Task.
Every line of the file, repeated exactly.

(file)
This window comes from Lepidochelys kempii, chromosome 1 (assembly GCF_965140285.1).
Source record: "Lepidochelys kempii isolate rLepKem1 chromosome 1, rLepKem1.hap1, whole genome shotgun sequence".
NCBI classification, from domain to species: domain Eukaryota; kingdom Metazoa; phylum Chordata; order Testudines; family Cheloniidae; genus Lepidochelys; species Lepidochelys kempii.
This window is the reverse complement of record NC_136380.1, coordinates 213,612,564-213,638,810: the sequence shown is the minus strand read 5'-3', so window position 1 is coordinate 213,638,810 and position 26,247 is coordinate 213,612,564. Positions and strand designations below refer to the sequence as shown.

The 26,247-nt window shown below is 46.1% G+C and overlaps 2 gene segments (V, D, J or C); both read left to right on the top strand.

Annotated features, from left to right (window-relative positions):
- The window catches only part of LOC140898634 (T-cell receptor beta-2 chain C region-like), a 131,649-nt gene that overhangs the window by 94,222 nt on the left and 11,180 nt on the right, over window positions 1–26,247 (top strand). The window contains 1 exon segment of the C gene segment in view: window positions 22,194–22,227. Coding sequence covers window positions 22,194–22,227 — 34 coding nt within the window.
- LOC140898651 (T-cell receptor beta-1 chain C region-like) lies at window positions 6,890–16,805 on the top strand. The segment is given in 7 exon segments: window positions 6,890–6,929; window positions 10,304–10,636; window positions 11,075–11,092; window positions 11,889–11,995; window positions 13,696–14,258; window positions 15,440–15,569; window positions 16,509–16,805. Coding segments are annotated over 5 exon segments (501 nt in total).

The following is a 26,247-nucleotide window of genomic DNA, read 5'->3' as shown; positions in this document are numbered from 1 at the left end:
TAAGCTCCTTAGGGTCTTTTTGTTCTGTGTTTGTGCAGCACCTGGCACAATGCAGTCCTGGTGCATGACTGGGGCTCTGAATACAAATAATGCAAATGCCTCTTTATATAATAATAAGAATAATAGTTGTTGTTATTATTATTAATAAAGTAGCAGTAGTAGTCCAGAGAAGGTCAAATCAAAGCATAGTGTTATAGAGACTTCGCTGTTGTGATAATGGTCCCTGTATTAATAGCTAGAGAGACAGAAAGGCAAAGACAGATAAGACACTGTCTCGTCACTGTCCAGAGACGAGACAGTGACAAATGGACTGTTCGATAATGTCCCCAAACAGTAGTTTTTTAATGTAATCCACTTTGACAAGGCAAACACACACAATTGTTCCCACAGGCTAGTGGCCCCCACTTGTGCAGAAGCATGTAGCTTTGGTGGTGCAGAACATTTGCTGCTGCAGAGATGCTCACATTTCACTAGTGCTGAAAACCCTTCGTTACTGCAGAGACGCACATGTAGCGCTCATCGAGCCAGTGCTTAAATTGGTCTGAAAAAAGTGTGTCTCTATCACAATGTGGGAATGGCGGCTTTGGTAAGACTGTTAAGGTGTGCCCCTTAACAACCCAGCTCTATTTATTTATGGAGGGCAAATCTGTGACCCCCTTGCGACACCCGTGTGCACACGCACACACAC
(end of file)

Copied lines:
This window comes from Lepidochelys kempii, chromosome 1 (assembly GCF_965140285.1).
Source record: "Lepidochelys kempii isolate rLepKem1 chromosome 1, rLepKem1.hap1, whole genome shotgun sequence".
NCBI classification, from domain to species: domain Eukaryota; kingdom Metazoa; phylum Chordata; order Testudines; family Cheloniidae; genus Lepidochelys; species Lepidochelys kempii.
This window is the reverse complement of record NC_136380.1, coordinates 213,612,564-213,638,810: the sequence shown is the minus strand read 5'-3', so window position 1 is coordinate 213,638,810 and position 26,247 is coordinate 213,612,564. Positions and strand designations below refer to the sequence as shown.

The 26,247-nt window shown below is 46.1% G+C and overlaps 2 gene segments (V, D, J or C); both read left to right on the top strand.

Annotated features, from left to right (window-relative positions):
- The window catches only part of LOC140898634 (T-cell receptor beta-2 chain C region-like), a 131,649-nt gene that overhangs the window by 94,222 nt on the left and 11,180 nt on the right, over window positions 1–26,247 (top strand). The window contains 1 exon segment of the C gene segment in view: window positions 22,194–22,227. Coding sequence covers window positions 22,194–22,227 — 34 coding nt within the window.
- LOC140898651 (T-cell receptor beta-1 chain C region-like) lies at window positions 6,890–16,805 on the top strand. The segment is given in 7 exon segments: window positions 6,890–6,929; window positions 10,304–10,636; window positions 11,075–11,092; window positions 11,889–11,995; window positions 13,696–14,258; window positions 15,440–15,569; window positions 16,509–16,805. Coding segments are annotated over 5 exon segments (501 nt in total).

The following is a 26,247-nucleotide window of genomic DNA, read 5'->3' as shown; positions in this document are numbered from 1 at the left end:
TAAGCTCCTTAGGGTCTTTTTGTTCTGTGTTTGTGCAGCACCTGGCACAATGCAGTCCTGGTGCATGACTGGGGCTCTGAATACAAATAATGCAAATGCCTCTTTATATAATAATAAGAATAATAGTTGTTGTTATTATTATTAATAAAGTAGCAGTAGTAGTCCAGAGAAGGTCAAATCAAAGCATAGTGTTATAGAGACTTCGCTGTTGTGATAATGGTCCCTGTATTAATAGCTAGAGAGACAGAAAGGCAAAGACAGATAAGACACTGTCTCGTCACTGTCCAGAGACGAGACAGTGACAAATGGACTGTTCGATAATGTCCCCAAACAGTAGTTTTTTAATGTAATCCACTTTGACAAGGCAAACACACACAATTGTTCCCACAGGCTAGTGGCCCCCACTTGTGCAGAAGCATGTAGCTTTGGTGGTGCAGAACATTTGCTGCTGCAGAGATGCTCACATTTCACTAGTGCTGAAAACCCTTCGTTACTGCAGAGACGCACATGTAGCGCTCATCGAGCCAGTGCTTAAATTGGTCTGAAAAAAGTGTGTCTCTATCACAATGTGGGAATGGCGGCTTTGGTAAGACTGTTAAGGTGTGCCCCTTAACAACCCAGCTCTATTTATTTATGGAGGGCAAATCTGTGACCCCCTTGCGACACCCGTGTGCACACGCACACACAC